The ability to minimize, monitor and control the probability or impact of unfortunate events sounds pretty good, right? Add the ability to maximize the realization of opportunities, and it sounds even better. These goals are what many organizations are looking to accomplish when they add a risk management process.

Whenever an organization creates a new process, it is important to consult the learning and development (L&D) team. Let’s take a deep dive into one way L&D can help mitigate risk by creating a group of dedicated and trained risk reviewers.

For the purposes of this article, let’s define “risk reviewer” as an individual who is tasked with reviewing internally and externally developed content with the intent of lowering the risk associated in the language it uses. Imagine a presentation that is going to be delivered to a client, a webinar that is going to be broadcast to the public or an internal communication spelling out a change in a new process. There is a lot of language used in each of these examples, which, from a risk perspective, means a lot of opportunity for potential harm. An effective way to mitigate that harm is for a risk reviewer to look at the content to identify any areas that could have a negative impact, open the author up to litigation or create confusion.

Where does L&D come in? After business leaders have identified risk reviewers, L&D can create training for them. Depending on the situation, it could be instructor-led training (ILT), a webinar or an on-demand course. The specific material may vary based on industry, the content being reviewed or other factors. In general, it is important to begin with a “what’s in it for me” (WIIFM) discussion. Helping risk reviewers understand the importance of what they are doing, as well as the associated individual and organizational outcomes, can create buy-in and participation from the beginning.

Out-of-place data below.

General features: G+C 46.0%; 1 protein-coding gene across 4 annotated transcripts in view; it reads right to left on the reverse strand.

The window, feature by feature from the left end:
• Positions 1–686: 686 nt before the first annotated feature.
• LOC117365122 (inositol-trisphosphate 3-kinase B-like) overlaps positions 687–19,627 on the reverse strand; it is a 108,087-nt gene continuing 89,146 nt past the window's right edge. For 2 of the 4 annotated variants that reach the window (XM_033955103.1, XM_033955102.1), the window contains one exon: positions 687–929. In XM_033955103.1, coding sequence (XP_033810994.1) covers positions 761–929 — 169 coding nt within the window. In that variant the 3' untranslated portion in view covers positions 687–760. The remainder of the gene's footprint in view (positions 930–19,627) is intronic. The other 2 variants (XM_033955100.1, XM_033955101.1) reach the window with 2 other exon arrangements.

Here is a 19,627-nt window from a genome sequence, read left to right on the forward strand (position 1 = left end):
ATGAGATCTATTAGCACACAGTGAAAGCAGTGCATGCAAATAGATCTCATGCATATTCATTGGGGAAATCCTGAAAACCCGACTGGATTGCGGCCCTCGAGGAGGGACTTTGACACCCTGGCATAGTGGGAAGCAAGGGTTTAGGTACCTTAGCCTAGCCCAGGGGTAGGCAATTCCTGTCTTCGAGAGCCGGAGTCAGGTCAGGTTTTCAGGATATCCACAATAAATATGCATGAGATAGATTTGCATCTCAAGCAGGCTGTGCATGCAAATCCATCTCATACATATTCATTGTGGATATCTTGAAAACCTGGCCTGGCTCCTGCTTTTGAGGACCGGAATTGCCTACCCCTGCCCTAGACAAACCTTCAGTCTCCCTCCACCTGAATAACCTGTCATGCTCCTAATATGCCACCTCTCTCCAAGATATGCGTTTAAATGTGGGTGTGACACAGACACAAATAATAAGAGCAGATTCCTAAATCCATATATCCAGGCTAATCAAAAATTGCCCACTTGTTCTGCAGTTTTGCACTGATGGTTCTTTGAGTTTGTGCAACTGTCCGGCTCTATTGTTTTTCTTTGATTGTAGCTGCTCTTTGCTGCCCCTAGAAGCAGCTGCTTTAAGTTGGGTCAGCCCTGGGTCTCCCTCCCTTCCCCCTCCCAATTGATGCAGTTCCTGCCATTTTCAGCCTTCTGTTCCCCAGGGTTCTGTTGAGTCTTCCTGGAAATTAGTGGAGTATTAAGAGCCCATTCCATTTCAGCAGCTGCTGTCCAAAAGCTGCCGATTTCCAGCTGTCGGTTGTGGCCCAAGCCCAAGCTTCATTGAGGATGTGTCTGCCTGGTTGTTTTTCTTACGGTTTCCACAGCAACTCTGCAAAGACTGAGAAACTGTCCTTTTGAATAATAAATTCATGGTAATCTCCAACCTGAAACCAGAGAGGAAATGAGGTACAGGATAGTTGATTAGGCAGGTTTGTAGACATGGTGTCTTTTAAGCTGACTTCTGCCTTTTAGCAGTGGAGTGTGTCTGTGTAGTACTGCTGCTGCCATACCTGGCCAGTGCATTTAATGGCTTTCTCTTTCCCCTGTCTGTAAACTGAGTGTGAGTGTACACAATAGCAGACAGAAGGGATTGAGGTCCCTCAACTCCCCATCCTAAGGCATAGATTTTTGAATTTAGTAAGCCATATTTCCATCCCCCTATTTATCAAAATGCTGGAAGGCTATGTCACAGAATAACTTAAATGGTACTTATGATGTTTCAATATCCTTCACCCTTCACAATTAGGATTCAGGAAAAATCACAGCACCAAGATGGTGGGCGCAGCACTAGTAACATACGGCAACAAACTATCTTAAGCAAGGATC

For example, you might offer a “words that matter” course that covers:

    • Absolutes (e.g., always, never, every time, etc.).
    • Terms that overpromise (e.g., “We can save you the most money,” “We are the best in our industry” or, “There’s no problem we can’t solve.”).
    • Phrases that overstate the relationship (e.g., “We will partner with you,” “We will help you make the best decision” or, “We will ensure you get the best results.”).
    • Highly controversial or potentially offensive material (including images).

Here are some examples to show how a risk reviewer might change the content to lower the risk:

In a world of rapid change, “cancel culture” and litigiousness, managing risk is crucial. When organizations are faced with this crucial process, L&D can provide training to make them more prepared. Risk reviews can review content to ensure an organization is saying all the right things — or at least not saying the wrong things.